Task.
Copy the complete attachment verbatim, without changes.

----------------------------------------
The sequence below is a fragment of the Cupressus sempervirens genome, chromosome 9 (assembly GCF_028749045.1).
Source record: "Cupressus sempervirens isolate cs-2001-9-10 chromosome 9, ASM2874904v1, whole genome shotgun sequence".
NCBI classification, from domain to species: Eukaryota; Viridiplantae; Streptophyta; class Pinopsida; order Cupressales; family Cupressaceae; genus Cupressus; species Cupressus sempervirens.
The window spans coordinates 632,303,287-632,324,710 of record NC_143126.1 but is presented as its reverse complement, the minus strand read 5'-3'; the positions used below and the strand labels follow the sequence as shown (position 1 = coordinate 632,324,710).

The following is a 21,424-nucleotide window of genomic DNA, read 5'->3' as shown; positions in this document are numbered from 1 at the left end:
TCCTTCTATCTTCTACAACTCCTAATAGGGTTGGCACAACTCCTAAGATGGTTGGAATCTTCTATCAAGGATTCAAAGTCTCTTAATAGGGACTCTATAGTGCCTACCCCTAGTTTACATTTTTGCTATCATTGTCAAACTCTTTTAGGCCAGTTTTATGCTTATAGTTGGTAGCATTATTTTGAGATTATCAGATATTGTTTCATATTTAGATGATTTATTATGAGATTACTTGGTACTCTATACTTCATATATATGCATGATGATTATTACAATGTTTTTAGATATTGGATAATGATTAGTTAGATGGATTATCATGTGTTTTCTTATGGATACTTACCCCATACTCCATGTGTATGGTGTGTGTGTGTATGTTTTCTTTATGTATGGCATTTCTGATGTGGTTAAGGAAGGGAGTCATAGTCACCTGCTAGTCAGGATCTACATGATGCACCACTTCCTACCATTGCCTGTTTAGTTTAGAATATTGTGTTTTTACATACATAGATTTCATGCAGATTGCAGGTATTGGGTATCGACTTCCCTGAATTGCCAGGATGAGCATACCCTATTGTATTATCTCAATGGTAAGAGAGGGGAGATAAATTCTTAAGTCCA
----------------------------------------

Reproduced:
The sequence below is a fragment of the Cupressus sempervirens genome, chromosome 9 (assembly GCF_028749045.1).
Source record: "Cupressus sempervirens isolate cs-2001-9-10 chromosome 9, ASM2874904v1, whole genome shotgun sequence".
NCBI classification, from domain to species: Eukaryota; Viridiplantae; Streptophyta; class Pinopsida; order Cupressales; family Cupressaceae; genus Cupressus; species Cupressus sempervirens.
The window spans coordinates 632,303,287-632,324,710 of record NC_143126.1 but is presented as its reverse complement, the minus strand read 5'-3'; the positions used below and the strand labels follow the sequence as shown (position 1 = coordinate 632,324,710).

The following is a 21,424-nucleotide window of genomic DNA, read 5'->3' as shown; positions in this document are numbered from 1 at the left end:
TCCTTCTATCTTCTACAACTCCTAATAGGGTTGGCACAACTCCTAAGATGGTTGGAATCTTCTATCAAGGATTCAAAGTCTCTTAATAGGGACTCTATAGTGCCTACCCCTAGTTTACATTTTTGCTATCATTGTCAAACTCTTTTAGGCCAGTTTTATGCTTATAGTTGGTAGCATTATTTTGAGATTATCAGATATTGTTTCATATTTAGATGATTTATTATGAGATTACTTGGTACTCTATACTTCATATATATGCATGATGATTATTACAATGTTTTTAGATATTGGATAATGATTAGTTAGATGGATTATCATGTGTTTTCTTATGGATACTTACCCCATACTCCATGTGTATGGTGTGTGTGTGTATGTTTTCTTTATGTATGGCATTTCTGATGTGGTTAAGGAAGGGAGTCATAGTCACCTGCTAGTCAGGATCTACATGATGCACCACTTCCTACCATTGCCTGTTTAGTTTAGAATATTGTGTTTTTACATACATAGATTTCATGCAGATTGCAGGTATTGGGTATCGACTTCCCTGAATTGCCAGGATGAGCATACCCTATTGTATTATCTCAATGGTAAGAGAGGGGAGATAAATTCTTAAGTCCA